Wednesday, September 16, 2009

Austin City Council Meeting 8/6/2009 Item #9: Austin Regional Intelligence Center


Fusion Centers Draw Outcry From Local Residents

Ben Wermund
The Daily Texan
August 7, 2009

John Bush stood before city council Thursday morning, his face half-hidden behind a red plastic mask.

“You’ll have to excuse the mask,” he said, taking his place at the podium. “The whole idea of these fusion centers has me a little paranoid.”

Bush was one of several Austin residents — some of whom’s faces were also concealed behind colored plastic — speaking out against the creation of a new Austin fusion center, a place where the police department will collect and monitor information on criminal activity.

But the residents were concerned the center will have its eye on more than just criminal activity.

Fusion centers, which began popping up across the U.S. with the purpose of preventing terrorism in a post-9/11 America, started as a joint effort between Homeland Security and the Department of Justice to coordinate intelligence between federal agencies and local police forces.

The Austin City Council approved a resolution for the use of Homeland Security grants to turn an existing Department of Public Safety building into the new Austin Regional Intelligence Center.

The issue will be brought before Austin residents and council again before the fusion center begins operation. The cost of transformation of the building was capped at $200,000.

Laura Martin, an American Civil Liberties Union of Texas policy analyst, said already-existing fusion centers across the nation have tracked information beyond just criminal activity.

“The ACLU of Texas believes these fusion centers undermine our basic right to privacy,” Martin said. “They were initially focused on terrorism, but have grown to include not only arrest information, but also credit reports, library records, bank statements and travel records.”

She said the fusion centers not only invade privacy, but are also ineffective when trying to solve crimes because of the sheer volume of intelligence they hold.

“With so much info on ordinary folks, this creates a needle in a haystack scenario,” she said. “They undermine democracy by chilling free speech.”

Jim Stetsman, a local business owner, said the police department does not need to know private information.

“What do you want my Randall’s card for? Why do you need to know how much beer I drink?” he said. “This is a camel’s nose under the tent.”

Austin Police Chief Art Acevedo said the center will only be used to solve crime, not to monitor residents.

“It will only have predicated information that the agencies already have access to,” Acevedo said. “The only difference is, at a local level, there will be an automated process where we can connect the dots.”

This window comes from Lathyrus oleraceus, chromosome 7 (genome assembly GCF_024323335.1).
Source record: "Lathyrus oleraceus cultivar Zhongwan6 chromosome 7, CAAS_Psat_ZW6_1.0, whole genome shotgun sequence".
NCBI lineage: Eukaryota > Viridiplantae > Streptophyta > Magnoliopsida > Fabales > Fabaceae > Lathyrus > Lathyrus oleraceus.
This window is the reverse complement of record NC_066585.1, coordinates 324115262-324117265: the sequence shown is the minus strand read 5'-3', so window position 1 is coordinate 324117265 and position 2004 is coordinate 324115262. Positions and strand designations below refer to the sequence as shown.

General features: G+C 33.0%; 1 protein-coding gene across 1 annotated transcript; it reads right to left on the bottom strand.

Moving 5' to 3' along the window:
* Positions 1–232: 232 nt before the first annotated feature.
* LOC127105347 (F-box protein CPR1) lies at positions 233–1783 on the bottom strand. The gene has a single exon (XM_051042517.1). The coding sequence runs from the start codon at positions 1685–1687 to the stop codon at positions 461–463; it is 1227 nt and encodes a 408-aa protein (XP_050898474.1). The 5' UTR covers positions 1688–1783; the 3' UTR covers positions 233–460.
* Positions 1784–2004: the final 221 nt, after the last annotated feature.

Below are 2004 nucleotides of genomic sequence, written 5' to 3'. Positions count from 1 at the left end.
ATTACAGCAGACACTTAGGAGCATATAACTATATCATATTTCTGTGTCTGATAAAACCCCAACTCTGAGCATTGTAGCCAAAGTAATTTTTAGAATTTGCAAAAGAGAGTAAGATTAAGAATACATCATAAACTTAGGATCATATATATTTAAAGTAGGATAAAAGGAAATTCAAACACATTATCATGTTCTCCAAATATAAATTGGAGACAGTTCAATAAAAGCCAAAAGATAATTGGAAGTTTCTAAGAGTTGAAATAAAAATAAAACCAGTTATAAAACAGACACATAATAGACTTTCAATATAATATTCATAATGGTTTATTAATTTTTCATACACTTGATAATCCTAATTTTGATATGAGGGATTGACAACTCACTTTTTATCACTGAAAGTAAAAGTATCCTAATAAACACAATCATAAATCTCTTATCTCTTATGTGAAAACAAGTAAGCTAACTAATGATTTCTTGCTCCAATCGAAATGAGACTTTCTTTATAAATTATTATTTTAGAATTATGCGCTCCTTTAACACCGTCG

He said APD is aware of the problems that have developed at other fusion centers.

“We are well aware of the mistakes of the other fusions centers,” Acevedo said. “I share these concerns. It’s kind of like an older brother — we learn form his mistakes. Well, those older fusions centers, we’re going to learn from theirs.”

Before council passed the resolution, councilwoman Laura Morrison, who originally proposed the resolution, withdrew her motion and asked to postpone the vote until the matter could be discussed with the community.

“I think that what the comments have made clear is that we, as a community, have not finished this conversation,” Morrison said. “There needs to be a broad and inclusive conversation.”

The resolution to fund the building passed shortly afterward, with a stipulation that the police department takes measures to ensure the fusion center will have community approval.

“I want to vet it out to the public and these folks before we even bring it to [council],” Acevedo said. “The bottom line is, we cannot go operational until you feel comfortable.”

Item #9 Introduction

Laura Martin Addresses the Council

Austin Police Chief Art Acevedo Addresses the Council

Debbie Russell Addresses the Council

Jim Stetsman Addresses the Council

John Bush Addresses the Council

Fancy Fairchild Addresses the Council

Texas Impact Addresses the Council

Austin Police Chief Art Acevedo Addresses the Council

Mike McDonald, Art Acevedo, and David Douglas Address the Council

Final Segment

Local Cops Get Access to Pentagon “Domestic Terror” Database

Kurt Nimmo
September 16, 2009

On Monday, the Pentagon posted a news release on its website announcing the DoD and the Department of Homeland Security will “grant select state and major urban area fusion center personnel access to classified terrorism-related information residing in DoD’s classified network.” Federalized cops around the country will now be able to “access specific terrorism-related information” on Pentagon and DHS computer systems “in order to detect, deter, prevent and respond to homeland security threats.”

These “homeland security threats” have nothing to do with al-Qaeda or Muslims radicalized by the CIA in the 1980s.